California school boards group snubs state legislators
And the winner is ... no one.
That’s right. Nobody won this year’s Legislator of the Year Award from the California School Boards Assn. because schools suffered so much from funding cuts approved by the state Legislature that the group didn't want to single out any lawmaker for praise.
“Sure, there are some legislators who have done good things for education, and others that we admire for their efforts,” Frank Pugh, the group’s president-elect and a board member for Santa Rosa city schools, said in a release. “But for crying out loud, schools have been cut by $2,100 per student. We’d be nuts to present this award to anybody in a year when the cuts are going to have detrimental effects on an entire generation of students. We just have to draw the line somewhere.”
The California School Boards Assn.'s snub may not get more than a shrug in the Legislature, but the organization has wielded some clout with strategic moves. The association, for example, has frozen, through the courts, an effort to force all California eighth-graders to take Algebra 1. The association wants to shift the focus to making sure students are prepared to take algebra by the eighth grade, said Executive Director Scott Plotkin.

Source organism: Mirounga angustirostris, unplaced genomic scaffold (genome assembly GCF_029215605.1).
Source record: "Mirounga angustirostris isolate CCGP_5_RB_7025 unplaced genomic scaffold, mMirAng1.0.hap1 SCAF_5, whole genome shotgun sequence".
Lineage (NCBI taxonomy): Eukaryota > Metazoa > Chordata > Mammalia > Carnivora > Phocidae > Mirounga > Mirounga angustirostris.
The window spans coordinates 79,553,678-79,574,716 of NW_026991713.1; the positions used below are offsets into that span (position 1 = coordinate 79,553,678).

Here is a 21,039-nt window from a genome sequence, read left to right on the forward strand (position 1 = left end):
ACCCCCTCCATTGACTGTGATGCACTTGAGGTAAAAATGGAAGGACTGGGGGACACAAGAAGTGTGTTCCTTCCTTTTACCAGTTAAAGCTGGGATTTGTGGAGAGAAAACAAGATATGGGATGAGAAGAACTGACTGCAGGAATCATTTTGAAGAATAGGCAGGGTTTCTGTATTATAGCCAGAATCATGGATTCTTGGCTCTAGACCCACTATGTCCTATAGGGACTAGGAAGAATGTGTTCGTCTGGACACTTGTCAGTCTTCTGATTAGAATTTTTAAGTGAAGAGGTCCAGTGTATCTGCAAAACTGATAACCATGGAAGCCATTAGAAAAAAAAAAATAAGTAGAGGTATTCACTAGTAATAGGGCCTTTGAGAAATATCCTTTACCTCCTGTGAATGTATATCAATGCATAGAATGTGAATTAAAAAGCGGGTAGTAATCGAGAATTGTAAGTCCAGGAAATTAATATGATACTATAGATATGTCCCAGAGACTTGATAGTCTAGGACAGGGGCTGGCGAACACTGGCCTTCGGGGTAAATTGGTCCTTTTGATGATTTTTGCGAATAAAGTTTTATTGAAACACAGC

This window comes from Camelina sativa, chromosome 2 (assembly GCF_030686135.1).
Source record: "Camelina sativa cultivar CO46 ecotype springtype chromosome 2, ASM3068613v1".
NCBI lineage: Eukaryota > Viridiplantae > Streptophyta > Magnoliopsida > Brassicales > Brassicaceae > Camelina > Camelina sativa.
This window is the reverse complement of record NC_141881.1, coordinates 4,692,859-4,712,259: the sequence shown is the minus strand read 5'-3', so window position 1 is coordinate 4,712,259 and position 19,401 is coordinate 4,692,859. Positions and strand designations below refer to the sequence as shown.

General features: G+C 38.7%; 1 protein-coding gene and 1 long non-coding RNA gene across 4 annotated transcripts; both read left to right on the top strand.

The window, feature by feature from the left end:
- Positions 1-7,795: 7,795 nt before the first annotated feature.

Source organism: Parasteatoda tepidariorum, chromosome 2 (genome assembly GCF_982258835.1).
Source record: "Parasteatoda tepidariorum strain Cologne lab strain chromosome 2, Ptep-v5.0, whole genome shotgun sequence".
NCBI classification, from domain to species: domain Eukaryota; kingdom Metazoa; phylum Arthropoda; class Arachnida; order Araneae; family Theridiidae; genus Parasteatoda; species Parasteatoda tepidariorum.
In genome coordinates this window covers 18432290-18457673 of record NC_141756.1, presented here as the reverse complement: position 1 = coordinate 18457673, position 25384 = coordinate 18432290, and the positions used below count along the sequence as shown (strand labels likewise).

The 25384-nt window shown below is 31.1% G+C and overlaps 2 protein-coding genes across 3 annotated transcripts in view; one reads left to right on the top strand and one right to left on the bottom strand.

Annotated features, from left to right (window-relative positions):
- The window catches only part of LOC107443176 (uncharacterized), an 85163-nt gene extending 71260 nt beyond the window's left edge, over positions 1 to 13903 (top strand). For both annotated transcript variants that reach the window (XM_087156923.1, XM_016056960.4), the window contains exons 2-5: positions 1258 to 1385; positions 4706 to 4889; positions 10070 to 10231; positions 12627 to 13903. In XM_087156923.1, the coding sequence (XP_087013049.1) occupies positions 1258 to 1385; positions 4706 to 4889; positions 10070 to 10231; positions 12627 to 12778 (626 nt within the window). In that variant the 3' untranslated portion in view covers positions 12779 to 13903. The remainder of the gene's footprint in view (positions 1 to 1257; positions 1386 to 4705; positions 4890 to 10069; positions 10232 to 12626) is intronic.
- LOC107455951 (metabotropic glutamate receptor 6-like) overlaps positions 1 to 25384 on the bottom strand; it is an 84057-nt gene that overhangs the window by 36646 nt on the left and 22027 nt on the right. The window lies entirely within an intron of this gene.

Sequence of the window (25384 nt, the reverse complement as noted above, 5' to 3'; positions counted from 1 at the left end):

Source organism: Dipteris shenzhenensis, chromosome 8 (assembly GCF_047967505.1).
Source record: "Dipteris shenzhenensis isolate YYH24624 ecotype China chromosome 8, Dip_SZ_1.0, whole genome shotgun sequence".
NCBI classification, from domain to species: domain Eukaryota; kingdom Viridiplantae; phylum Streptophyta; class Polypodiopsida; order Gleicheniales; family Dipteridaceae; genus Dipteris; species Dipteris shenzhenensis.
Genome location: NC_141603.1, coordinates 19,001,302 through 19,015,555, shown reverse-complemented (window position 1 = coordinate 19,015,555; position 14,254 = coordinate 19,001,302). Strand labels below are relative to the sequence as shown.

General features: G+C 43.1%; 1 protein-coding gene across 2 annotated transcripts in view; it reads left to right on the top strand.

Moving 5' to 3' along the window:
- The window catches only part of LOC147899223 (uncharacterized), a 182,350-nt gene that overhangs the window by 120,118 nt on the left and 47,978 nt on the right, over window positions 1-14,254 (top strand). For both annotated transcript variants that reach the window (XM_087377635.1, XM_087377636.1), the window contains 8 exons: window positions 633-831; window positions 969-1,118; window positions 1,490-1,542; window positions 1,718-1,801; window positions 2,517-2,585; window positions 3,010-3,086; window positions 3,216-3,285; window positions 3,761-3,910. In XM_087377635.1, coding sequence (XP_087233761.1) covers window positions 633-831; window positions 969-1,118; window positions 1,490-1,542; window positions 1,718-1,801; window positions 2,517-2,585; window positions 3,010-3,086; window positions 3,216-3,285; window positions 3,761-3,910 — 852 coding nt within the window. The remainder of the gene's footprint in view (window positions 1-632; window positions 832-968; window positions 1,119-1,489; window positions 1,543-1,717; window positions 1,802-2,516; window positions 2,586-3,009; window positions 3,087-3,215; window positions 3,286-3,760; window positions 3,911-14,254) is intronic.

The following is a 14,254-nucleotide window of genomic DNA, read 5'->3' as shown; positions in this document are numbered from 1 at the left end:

The Sacramento-based association also is gathering support for a lawsuit over school funding. Its leadership asserts that schools need more money, but also need a reformed funding system, one that gives school districts the same freedoms to manage resources that are enjoyed by charter schools, Plotkin said.
For today, he said, the message is simply: “Bad job, Sacramento.”
“California has to figure out a way to create a system that does more than add layer upon layer of cuts to a public education system that is already woefully underfunded,” said current President Paula S. Campbell of the Nevada City School District. “Until that happens, this association sees no choice but to hold the Legislature accountable for its actions.”